As for Russia, Pakistan became an intriguing state when the United States imposed sanctions on Russian military exports and Russia wanted to explore new markets in the South Asian region not just to find a suitable buyer of her weaponry but also to neutralise India and her growing alliance with the QUAD countries.
Afghanistan Peace Process
The commonality of interests between Pakistan and Russia in the Afghanistan Peace Process, the Central Asian Energy Market, an increase in economic activity, and allying with China and the Defence Corporation against terrorism in the region brought them onto the table. The era of 2013 to 2018 was marked by a shift in foreign policy for both Russia and Pakistan.
They approached and built military relations with each other. Russia strengthened its military relations with Pakistan, approached Pakistan as a market for its arms sales, and cooperated in the areas of defense, economy, energy, and security. Simultaneously, Pakistan made Russia a military and economic ally.
Geopolitical Competition and Regional Security
The military and economic relations between Pakistan and Russia have grown on the basis of geopolitical competition and regional security in South Asia. Both states needed each other as a partner in the region. The role of Pakistan in the war on terror in Afghanistan and India as a rising power in South Asia have affected the threat perception of Pakistan.
At first, Pakistan thought of its role, as being central and primordial to the United States’ objectives in Afghanistan, but with time, Pakistan realised that America is not actually interested in Pakistan’s national and strategic interests. Pakistan understood that the U.S. and Western powers gave preference to India as a hegemonic power rather than a balance of power.
Shift In The Policy
In this type of environment, Pakistan shifted its policy towards Russia and made Russia its ally. The development of constructive relations between Russia and Pakistan is an important factor in ensuring regional stability. Pakistan is keeping its options with Russia and China open after US military support has dried up.
Russian Military Technology
Russian military technology is high-end, decidedly better than China’s and not as expensive as the West’s. So, Moscow and Islamabad are in dialogue over an arms deal that would see Pakistan procure significant amounts of Russian hardware, including surface-to-air missile systems and tanks.
As the U.S. is squeezing Russian arms exports, Moscow is eager for new markets to sell to, and Pakistan is keen to make diverse purchases.
United States ‘Sanctions
After the United States imposed sanctions on it due to the Crimea and East Ukraine crises, Russia shifted its policy towards China and South and West Asia. Afghanistan is also an important factor in Russia’s security interests in the region. South Asia is seen as a huge market opportunity for Russia to sell its weapons and is also significant for defence and cooperation.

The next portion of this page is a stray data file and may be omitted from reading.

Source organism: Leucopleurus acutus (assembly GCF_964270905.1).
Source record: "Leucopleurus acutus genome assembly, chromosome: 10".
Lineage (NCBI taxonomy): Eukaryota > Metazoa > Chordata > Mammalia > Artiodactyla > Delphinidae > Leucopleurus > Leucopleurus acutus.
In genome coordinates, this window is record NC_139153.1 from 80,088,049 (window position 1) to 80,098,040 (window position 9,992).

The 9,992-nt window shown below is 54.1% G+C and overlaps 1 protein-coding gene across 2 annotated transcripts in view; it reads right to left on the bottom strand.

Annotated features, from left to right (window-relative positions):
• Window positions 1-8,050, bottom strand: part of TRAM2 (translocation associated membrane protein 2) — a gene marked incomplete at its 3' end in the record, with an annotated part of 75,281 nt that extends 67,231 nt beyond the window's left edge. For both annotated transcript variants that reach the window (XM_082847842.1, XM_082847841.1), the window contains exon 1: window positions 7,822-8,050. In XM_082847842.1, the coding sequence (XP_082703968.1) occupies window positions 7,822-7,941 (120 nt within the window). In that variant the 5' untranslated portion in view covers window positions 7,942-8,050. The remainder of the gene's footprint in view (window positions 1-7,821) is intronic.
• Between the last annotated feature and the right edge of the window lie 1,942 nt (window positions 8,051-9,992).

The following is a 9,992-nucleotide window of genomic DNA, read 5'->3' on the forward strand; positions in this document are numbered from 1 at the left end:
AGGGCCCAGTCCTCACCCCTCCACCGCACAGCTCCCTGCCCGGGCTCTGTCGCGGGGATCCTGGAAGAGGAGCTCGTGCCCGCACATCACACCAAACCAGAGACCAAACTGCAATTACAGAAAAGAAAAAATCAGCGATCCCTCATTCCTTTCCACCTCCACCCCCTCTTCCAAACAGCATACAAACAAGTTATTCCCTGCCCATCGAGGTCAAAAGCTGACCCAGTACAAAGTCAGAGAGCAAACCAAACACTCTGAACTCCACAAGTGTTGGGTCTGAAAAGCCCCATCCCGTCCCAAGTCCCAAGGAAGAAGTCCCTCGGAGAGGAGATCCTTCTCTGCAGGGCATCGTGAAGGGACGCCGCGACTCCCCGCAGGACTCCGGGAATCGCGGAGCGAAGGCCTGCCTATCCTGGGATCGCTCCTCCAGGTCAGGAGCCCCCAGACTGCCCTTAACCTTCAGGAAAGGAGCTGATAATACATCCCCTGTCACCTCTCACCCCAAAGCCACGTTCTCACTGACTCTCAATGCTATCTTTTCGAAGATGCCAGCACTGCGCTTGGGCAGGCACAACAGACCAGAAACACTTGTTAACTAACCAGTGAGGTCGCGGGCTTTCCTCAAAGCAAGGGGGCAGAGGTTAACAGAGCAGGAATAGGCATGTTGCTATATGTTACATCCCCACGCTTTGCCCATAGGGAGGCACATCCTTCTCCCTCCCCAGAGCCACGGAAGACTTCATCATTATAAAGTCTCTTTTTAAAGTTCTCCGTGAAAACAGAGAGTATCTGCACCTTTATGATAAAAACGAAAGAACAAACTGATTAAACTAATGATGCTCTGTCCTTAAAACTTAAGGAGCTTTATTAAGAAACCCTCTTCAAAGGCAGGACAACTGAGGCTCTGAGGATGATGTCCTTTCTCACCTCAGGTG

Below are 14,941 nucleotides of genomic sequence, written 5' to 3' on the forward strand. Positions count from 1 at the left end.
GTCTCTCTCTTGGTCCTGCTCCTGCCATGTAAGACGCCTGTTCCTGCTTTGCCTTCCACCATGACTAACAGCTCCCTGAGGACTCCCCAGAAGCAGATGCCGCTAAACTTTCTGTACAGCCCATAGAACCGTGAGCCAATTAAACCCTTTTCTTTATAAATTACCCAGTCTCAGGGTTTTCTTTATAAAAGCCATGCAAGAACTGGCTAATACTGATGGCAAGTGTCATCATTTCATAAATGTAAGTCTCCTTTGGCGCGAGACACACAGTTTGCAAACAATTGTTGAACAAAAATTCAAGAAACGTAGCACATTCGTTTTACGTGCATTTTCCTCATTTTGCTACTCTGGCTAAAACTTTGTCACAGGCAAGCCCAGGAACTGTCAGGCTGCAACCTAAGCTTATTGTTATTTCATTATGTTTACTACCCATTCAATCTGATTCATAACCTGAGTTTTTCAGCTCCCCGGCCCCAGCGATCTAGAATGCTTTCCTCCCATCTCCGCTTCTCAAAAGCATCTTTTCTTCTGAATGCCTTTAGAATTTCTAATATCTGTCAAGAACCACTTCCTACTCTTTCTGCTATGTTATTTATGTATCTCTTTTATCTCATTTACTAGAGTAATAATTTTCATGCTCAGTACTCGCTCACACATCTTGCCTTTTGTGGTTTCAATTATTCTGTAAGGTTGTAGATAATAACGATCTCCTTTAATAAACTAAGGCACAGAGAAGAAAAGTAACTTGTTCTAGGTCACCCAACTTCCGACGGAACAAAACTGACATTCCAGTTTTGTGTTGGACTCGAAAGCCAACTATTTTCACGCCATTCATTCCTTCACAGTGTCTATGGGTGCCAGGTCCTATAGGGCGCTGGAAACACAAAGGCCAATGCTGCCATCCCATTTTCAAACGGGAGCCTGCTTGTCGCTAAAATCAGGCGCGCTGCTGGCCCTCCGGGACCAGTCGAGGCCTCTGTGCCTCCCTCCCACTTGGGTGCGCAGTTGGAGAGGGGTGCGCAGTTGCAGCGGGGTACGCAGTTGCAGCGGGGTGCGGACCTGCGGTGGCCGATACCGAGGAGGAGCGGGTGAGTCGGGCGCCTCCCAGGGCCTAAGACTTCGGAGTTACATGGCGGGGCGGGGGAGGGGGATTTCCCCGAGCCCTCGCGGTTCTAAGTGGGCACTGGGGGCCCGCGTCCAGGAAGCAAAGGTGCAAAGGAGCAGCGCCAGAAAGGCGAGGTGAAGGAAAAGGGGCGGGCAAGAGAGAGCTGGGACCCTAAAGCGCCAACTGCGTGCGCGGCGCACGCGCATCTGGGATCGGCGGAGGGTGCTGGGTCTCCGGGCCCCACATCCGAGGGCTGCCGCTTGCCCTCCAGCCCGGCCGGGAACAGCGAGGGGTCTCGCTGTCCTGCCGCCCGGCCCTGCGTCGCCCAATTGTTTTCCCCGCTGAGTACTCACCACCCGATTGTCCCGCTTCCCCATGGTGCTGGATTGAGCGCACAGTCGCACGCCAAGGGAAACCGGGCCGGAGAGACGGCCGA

Russia’s Curiosity in Pakistan
There are four factors that captivated Russia’s curiosity in Pakistan, CPEC (Pakistan’s growing relations with China) as the flagship of the Belt and Road Initiative.
Pakistan and Taliban
Pakistan’s influence over the Taliban. The market for Russian arms and also the Defence Corporation for Counter Terrorism (ISIS-K in Afghanistan), which made Pakistan a better option for Russians. Pakistan needs to play up smartly, patiently, and by keeping manageable expectations.
Russia’s Natural Resources
Along with military preparedness, Russia also possesses huge energy, gas, and raw material potential. Pakistan and Russia can benefit from each other’s large economic potential with enhanced cooperation and partnership (Pakistan Times, 2020). The SCO forum and the withdrawal of US forces from Afghanistan have provided both countries with great cooperation opportunities and proved that both countries can benefit from each other’s economies, along with China’s BRI project.
China’s Belt and Road Initiative (BRI)
After China’s BRI project, Pakistan secured a more prominent place in Russia’s foreign policy. Since Pakistan provides a critical route for the CPEC project, which is one of the BRI’s key prongs and provides opportunities for economic cooperation and development, which is beneficial for Russia as well (Khan, 2021).
Russia’s Economic Footprint
Pakistan can take advantage of the fact that Russia’s economic footprint in Asia is still relatively small to develop collaboration and attract Russian investment. On the 70th anniversary of Pakistan-Russia diplomatic relations, the Pakistani foreign ministry issued statements expressing optimism about the two countries’ relations. That these relations are beneficial for both the states and also for regional stability and peace.
Pakistan and Russia should promote this cooperation from infantry stages to next level by exploring other areas of common interest to collaborate as this partnership portrays a win-win situation for both the participants.
Pakistan and Russia should promote flexible visa policies, fully funded academic scholarships, accommodating and economic tourism strategies, bilateral sports engagements and competitions, and cultural exchanges to promote soft images towards each other’s populations and improve people to people connectivity in this respect.
Economically, the energy sector can provide huge potential for cooperation, and both parties should collectively promote their interests in the Central Asian energy market as well.
Additionally, the technological superiority of Russia in Artificial Intelligence, Hypersonic technology, and Autonomous Systems, coupled with the high-tech IT experts in Pakistan, can provide bright prospects for future collaboration which both the states should explore.
Nuclear technology is another sector where both, Russia and Pakistan can increase their potential and boost their respective economies. Nuclear weaponry, technology, warheads, submarines, missiles, etc. should be traded bilaterally.
The Co-Authors of this article are Maria Mehboob, Khaulah Fatimah Ijaz, Zohra Asif and Nizara Kabir.